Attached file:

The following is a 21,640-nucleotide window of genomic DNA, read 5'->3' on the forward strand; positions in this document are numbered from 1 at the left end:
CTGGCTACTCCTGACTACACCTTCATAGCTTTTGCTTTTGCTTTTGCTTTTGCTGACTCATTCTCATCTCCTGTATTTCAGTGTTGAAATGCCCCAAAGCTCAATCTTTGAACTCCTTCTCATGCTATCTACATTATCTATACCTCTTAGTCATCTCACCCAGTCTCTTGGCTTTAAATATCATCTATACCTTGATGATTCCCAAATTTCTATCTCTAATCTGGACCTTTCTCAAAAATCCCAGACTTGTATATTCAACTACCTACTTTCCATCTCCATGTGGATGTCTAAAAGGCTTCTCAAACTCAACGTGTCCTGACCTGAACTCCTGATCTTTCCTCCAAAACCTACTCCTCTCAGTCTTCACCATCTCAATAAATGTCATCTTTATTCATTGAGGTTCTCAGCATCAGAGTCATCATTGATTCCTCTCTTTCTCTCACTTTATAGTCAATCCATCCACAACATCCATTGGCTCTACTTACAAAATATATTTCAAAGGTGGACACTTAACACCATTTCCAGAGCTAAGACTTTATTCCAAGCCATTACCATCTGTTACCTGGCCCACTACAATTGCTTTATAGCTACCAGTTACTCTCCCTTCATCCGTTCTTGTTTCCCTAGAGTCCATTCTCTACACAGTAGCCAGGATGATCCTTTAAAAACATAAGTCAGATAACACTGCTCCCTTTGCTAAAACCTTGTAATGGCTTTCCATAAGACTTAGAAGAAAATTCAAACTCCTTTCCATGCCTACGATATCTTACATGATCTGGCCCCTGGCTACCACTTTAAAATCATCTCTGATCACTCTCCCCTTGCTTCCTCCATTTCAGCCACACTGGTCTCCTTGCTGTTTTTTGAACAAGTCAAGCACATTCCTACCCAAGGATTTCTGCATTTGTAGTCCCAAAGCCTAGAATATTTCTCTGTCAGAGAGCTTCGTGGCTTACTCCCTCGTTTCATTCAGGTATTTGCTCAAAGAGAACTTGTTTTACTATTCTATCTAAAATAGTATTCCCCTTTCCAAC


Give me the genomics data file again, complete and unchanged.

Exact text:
The following is a 21,640-nucleotide window of genomic DNA, read 5'->3' on the forward strand; positions in this document are numbered from 1 at the left end:
CTGGCTACTCCTGACTACACCTTCATAGCTTTTGCTTTTGCTTTTGCTTTTGCTGACTCATTCTCATCTCCTGTATTTCAGTGTTGAAATGCCCCAAAGCTCAATCTTTGAACTCCTTCTCATGCTATCTACATTATCTATACCTCTTAGTCATCTCACCCAGTCTCTTGGCTTTAAATATCATCTATACCTTGATGATTCCCAAATTTCTATCTCTAATCTGGACCTTTCTCAAAAATCCCAGACTTGTATATTCAACTACCTACTTTCCATCTCCATGTGGATGTCTAAAAGGCTTCTCAAACTCAACGTGTCCTGACCTGAACTCCTGATCTTTCCTCCAAAACCTACTCCTCTCAGTCTTCACCATCTCAATAAATGTCATCTTTATTCATTGAGGTTCTCAGCATCAGAGTCATCATTGATTCCTCTCTTTCTCTCACTTTATAGTCAATCCATCCACAACATCCATTGGCTCTACTTACAAAATATATTTCAAAGGTGGACACTTAACACCATTTCCAGAGCTAAGACTTTATTCCAAGCCATTACCATCTGTTACCTGGCCCACTACAATTGCTTTATAGCTACCAGTTACTCTCCCTTCATCCGTTCTTGTTTCCCTAGAGTCCATTCTCTACACAGTAGCCAGGATGATCCTTTAAAAACATAAGTCAGATAACACTGCTCCCTTTGCTAAAACCTTGTAATGGCTTTCCATAAGACTTAGAAGAAAATTCAAACTCCTTTCCATGCCTACGATATCTTACATGATCTGGCCCCTGGCTACCACTTTAAAATCATCTCTGATCACTCTCCCCTTGCTTCCTCCATTTCAGCCACACTGGTCTCCTTGCTGTTTTTTGAACAAGTCAAGCACATTCCTACCCAAGGATTTCTGCATTTGTAGTCCCAAAGCCTAGAATATTTCTCTGTCAGAGAGCTTCGTGGCTTACTCCCTCGTTTCATTCAGGTATTTGCTCAAAGAGAACTTGTTTTACTATTCTATCTAAAATAGTATTCCCCTTTCCAAC